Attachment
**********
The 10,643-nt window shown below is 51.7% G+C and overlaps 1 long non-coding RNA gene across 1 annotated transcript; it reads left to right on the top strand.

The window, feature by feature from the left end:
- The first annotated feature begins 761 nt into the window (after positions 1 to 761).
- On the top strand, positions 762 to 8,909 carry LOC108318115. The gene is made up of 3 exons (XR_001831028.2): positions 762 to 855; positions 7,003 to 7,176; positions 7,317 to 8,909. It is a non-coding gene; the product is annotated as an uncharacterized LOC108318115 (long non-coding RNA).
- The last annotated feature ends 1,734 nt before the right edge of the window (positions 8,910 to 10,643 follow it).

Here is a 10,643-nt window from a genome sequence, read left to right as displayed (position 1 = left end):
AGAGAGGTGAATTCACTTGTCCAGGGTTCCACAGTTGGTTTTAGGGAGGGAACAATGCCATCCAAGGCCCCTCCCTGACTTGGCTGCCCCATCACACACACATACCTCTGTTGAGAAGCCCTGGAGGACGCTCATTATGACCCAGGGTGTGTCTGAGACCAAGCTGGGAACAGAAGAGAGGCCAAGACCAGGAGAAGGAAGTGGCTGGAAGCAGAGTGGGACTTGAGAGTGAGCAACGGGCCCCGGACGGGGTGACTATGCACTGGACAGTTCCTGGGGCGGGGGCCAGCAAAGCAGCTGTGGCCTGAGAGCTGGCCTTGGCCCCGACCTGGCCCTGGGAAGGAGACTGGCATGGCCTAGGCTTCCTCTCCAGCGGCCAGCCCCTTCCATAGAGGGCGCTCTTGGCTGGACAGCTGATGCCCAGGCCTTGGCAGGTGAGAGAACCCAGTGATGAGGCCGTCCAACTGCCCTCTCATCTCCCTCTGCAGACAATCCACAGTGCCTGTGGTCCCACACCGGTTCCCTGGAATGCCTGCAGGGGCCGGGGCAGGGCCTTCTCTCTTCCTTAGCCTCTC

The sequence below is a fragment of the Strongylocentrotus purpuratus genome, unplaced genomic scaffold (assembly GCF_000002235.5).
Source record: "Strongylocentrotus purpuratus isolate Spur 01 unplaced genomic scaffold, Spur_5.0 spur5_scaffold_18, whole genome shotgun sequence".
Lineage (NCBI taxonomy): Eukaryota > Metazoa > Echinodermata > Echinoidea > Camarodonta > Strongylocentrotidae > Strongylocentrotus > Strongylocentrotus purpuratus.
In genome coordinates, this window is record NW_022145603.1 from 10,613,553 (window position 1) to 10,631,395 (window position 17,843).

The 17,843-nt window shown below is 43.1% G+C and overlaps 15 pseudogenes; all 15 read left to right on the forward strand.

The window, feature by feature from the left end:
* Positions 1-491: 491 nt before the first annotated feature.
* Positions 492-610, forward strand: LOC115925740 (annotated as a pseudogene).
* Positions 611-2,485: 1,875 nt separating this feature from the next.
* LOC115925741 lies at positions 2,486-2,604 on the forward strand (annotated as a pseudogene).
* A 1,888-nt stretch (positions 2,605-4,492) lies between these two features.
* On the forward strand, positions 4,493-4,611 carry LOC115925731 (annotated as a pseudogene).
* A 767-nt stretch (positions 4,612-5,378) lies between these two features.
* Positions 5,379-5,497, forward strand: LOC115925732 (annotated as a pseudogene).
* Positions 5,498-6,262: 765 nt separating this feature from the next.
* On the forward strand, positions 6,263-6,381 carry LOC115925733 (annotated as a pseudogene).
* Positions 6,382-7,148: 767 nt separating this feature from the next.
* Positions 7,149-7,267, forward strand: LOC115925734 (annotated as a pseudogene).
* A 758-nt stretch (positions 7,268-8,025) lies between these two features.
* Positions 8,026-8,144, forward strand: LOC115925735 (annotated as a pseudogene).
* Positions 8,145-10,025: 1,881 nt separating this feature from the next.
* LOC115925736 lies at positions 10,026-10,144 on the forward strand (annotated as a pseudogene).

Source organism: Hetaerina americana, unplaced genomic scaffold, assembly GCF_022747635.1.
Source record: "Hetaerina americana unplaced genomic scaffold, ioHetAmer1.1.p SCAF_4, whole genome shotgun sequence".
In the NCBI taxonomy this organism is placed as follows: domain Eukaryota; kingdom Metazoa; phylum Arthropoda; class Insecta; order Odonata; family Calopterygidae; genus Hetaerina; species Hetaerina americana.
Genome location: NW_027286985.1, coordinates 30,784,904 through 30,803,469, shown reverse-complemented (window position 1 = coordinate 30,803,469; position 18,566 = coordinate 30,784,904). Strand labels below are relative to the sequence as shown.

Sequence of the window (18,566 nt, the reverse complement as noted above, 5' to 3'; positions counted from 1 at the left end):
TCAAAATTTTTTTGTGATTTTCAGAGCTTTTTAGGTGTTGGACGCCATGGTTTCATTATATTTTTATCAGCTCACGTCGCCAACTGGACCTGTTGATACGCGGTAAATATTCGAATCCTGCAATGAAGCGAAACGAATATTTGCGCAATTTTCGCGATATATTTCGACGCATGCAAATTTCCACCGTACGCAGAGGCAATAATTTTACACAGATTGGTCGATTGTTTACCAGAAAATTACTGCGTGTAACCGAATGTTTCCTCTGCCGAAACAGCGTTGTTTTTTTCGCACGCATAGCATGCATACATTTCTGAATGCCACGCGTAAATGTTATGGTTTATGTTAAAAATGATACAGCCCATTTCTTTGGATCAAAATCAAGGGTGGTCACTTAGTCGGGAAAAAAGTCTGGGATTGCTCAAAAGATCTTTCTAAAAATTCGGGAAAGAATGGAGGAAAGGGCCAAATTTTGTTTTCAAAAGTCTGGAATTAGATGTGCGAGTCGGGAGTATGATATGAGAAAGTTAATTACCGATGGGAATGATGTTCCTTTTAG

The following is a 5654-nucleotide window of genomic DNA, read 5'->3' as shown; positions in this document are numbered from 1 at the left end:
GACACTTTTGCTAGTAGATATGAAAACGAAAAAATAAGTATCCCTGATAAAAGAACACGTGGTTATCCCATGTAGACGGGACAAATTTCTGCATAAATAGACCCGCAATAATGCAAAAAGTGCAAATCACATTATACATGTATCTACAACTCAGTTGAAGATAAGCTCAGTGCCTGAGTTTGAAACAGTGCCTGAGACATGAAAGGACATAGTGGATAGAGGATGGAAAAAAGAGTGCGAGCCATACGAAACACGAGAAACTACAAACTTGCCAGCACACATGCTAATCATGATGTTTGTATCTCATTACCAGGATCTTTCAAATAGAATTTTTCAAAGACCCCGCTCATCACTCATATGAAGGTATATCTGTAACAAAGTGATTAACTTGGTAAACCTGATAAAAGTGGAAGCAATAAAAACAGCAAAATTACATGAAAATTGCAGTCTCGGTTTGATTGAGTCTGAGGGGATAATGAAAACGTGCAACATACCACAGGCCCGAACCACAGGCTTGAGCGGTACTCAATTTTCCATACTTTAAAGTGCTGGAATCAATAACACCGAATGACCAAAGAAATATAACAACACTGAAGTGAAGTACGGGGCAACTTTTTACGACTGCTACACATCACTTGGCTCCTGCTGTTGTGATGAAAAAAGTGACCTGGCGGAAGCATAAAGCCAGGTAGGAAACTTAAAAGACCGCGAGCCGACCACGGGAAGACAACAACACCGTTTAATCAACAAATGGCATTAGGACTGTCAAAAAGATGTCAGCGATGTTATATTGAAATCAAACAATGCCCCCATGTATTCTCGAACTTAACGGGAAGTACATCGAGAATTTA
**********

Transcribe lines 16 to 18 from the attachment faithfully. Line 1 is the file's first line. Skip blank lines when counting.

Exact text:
* Positions 611-2,485: 1,875 nt separating this feature from the next.
* LOC115925741 lies at positions 2,486-2,604 on the forward strand (annotated as a pseudogene).
* A 1,888-nt stretch (positions 2,605-4,492) lies between these two features.